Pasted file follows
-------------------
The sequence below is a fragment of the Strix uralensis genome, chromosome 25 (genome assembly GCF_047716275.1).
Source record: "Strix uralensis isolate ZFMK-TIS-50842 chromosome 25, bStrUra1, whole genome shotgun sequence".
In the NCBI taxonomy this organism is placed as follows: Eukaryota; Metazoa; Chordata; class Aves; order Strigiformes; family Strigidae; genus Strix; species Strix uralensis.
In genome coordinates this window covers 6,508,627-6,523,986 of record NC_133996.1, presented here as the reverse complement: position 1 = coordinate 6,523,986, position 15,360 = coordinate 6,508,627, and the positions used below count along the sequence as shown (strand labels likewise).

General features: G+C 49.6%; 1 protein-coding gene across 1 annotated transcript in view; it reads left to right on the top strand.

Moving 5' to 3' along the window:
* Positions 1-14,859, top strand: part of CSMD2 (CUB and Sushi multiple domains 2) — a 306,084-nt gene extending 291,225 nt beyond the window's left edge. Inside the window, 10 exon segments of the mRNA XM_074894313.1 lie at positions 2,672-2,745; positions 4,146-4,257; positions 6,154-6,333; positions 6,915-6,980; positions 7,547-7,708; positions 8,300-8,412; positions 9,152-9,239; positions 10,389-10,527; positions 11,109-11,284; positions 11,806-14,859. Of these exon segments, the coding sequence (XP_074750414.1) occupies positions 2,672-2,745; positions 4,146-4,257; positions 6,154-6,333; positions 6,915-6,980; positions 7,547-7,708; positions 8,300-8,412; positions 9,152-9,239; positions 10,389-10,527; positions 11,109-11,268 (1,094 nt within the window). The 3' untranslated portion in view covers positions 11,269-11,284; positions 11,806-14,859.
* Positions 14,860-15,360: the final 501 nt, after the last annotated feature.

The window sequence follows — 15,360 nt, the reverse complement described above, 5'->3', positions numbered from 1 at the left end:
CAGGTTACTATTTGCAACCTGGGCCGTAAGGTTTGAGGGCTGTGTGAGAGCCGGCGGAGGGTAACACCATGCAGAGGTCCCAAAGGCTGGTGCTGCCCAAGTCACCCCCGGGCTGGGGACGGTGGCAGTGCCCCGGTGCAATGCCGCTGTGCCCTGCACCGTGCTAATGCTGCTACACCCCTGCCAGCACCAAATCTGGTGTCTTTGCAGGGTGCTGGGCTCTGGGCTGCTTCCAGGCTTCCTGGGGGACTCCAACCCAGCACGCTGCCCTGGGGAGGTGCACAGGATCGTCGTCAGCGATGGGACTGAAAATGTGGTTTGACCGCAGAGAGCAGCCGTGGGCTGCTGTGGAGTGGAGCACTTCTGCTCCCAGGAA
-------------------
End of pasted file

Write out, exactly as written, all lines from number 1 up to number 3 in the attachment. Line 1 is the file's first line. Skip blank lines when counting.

The sequence below is a fragment of the Strix uralensis genome, chromosome 25 (genome assembly GCF_047716275.1).
Source record: "Strix uralensis isolate ZFMK-TIS-50842 chromosome 25, bStrUra1, whole genome shotgun sequence".
In the NCBI taxonomy this organism is placed as follows: Eukaryota; Metazoa; Chordata; class Aves; order Strigiformes; family Strigidae; genus Strix; species Strix uralensis.